The significance of packaging has come to be increasingly recognized in export as well as in marketing of a wide range of consumer goods and industrial products within the country. The volume of exports depends not only on the quantity of the production and prices, but also to a substantial extends on the standards of packaging adopted for the products. Goods damaged in transit or arriving at the destination in an unacceptable condition tarnishes the reputation of the manufacturer as well as the country as a whole, besides colossal wastage of scarce economic resources. Further, packaging has a crucial role to play in the fetching higher unit values for our consumer goods (like tea and cashew) through the substitution of the bulk packs by consumer packs. In the recent past packaging has been increasingly recognized as a significant factor in the nations export promotion effort. Effort should be there to understand the importance of packaging there by to avoid the loss and damage cost incurred during transport and delivery. Keep in mind that a conscious effort on the part of marketing managers can increase the volume of sales and there by improve the reputation of the product and organisation.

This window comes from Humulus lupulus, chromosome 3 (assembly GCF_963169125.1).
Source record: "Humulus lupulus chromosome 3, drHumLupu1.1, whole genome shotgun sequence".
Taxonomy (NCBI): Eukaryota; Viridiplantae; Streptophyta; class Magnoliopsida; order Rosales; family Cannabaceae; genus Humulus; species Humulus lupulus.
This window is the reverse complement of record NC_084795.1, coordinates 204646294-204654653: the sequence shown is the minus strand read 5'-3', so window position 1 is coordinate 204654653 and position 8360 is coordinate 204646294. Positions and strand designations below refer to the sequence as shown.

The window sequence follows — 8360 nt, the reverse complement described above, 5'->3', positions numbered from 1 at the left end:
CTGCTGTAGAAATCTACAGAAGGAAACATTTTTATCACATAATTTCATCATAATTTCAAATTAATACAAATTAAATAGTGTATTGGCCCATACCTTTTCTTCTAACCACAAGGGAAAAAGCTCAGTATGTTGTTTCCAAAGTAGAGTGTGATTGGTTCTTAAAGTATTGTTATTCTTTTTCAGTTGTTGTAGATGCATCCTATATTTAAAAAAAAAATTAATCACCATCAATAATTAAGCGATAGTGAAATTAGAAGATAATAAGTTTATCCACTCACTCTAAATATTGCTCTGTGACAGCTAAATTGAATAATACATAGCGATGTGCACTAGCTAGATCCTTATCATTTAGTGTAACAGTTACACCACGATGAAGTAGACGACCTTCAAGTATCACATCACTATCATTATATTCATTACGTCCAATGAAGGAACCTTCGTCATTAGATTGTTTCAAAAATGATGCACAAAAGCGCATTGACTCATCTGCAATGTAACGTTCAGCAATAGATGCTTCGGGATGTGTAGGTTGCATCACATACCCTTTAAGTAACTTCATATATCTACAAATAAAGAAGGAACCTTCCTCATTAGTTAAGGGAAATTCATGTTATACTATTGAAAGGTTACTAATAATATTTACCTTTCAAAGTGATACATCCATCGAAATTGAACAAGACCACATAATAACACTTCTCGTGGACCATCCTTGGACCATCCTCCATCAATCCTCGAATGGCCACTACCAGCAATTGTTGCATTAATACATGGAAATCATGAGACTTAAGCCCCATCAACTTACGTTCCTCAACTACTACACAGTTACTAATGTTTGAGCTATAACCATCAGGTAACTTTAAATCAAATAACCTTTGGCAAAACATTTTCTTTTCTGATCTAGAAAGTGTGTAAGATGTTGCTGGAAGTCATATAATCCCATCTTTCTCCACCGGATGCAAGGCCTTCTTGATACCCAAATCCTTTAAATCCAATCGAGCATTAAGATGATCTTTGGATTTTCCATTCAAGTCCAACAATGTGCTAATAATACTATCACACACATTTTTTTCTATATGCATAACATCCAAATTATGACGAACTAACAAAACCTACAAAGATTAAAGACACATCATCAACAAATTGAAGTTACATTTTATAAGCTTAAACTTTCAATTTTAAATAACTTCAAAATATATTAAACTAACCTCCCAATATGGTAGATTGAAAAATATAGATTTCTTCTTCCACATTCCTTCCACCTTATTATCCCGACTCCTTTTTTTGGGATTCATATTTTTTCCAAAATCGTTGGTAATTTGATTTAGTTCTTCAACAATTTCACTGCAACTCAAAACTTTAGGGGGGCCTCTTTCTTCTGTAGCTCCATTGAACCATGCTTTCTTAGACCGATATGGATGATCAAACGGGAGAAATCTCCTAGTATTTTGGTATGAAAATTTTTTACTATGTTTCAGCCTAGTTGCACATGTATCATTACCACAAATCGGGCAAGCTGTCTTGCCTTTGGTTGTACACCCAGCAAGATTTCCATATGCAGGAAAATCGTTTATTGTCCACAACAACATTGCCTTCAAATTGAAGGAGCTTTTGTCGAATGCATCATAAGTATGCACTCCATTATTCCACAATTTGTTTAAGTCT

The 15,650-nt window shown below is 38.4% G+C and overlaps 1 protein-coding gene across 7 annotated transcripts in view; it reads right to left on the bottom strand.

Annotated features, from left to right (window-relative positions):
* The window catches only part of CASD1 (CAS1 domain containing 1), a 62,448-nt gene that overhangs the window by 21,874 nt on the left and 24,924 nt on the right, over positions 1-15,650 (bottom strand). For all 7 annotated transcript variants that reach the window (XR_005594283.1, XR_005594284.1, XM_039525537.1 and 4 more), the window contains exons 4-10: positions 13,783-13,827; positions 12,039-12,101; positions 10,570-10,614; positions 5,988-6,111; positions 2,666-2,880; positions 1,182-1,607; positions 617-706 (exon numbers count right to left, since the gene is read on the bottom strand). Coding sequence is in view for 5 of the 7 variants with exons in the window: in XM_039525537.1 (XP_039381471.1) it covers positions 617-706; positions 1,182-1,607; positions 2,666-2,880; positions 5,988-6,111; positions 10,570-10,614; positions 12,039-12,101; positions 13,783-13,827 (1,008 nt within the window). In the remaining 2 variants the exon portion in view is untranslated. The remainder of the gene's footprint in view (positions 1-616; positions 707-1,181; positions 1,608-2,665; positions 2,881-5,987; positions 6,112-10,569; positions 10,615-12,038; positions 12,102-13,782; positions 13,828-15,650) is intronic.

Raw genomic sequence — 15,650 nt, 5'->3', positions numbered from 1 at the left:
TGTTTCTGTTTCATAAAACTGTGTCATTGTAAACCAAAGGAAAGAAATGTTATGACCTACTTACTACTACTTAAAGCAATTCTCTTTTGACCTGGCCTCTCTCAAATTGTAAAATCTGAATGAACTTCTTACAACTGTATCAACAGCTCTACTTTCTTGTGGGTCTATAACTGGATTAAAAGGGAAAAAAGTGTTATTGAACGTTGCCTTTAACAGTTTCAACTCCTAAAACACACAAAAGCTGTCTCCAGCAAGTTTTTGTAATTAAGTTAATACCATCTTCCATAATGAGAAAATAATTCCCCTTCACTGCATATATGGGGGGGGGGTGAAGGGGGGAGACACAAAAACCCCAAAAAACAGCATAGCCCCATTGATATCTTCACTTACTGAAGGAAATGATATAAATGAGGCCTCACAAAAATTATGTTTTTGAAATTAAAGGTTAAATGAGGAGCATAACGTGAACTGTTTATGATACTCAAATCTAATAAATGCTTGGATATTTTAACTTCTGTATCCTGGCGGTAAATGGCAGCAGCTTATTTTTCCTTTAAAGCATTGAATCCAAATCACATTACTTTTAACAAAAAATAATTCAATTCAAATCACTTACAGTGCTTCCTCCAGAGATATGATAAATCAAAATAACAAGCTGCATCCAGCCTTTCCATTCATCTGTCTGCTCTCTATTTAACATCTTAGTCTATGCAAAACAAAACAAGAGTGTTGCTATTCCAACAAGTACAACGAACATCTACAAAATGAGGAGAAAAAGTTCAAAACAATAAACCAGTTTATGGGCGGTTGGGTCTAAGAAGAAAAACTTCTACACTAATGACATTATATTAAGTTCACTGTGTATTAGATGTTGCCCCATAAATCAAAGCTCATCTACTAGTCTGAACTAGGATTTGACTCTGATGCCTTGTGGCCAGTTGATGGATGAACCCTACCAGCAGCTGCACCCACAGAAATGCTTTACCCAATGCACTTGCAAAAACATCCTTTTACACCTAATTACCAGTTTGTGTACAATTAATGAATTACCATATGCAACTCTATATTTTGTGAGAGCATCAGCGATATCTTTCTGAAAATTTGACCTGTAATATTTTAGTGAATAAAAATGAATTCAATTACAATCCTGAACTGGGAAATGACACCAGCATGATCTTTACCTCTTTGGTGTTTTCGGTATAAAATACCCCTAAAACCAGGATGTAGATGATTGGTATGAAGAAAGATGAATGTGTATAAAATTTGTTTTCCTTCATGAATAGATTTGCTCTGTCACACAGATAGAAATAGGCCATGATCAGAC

References

1. Bell, J. (2001) 'Redesigning new product packaging takes scientific approach', in Columbus Business Post.

2. Cavusgil, S.T., (1993), "Preparing for export Marketing", International Forum, Vol.2. pp. 16-19.

3. Cooper, A. (1979) 'Packaging is more than a marketing tool', in Graphics World Oct pp.42-47

4. Fairley, M. (1987) 'Labelling Leads', in Graphics World Mar-Apr pp.38-41

5. Guise, B. (1977) 'Supermarket packaging', in Graphics World Dec 77- Jan 78 pp.48-50

6. Guise, B. (1979) 'Selling the pack', in Graphics World June pp.53-54

7. Indian Institute of Packaging: Information Materials (1998).

8. Kotler Philip (1999) Marketing Management: Millennium Edition, July.
 


Prof. Dileep Kumar M.
Ex-Professor
Symbiosis (SCMHRD, SCDL), IIIT, SCMLD, SBS
Pune
 

Source: E-mail May 6, 2006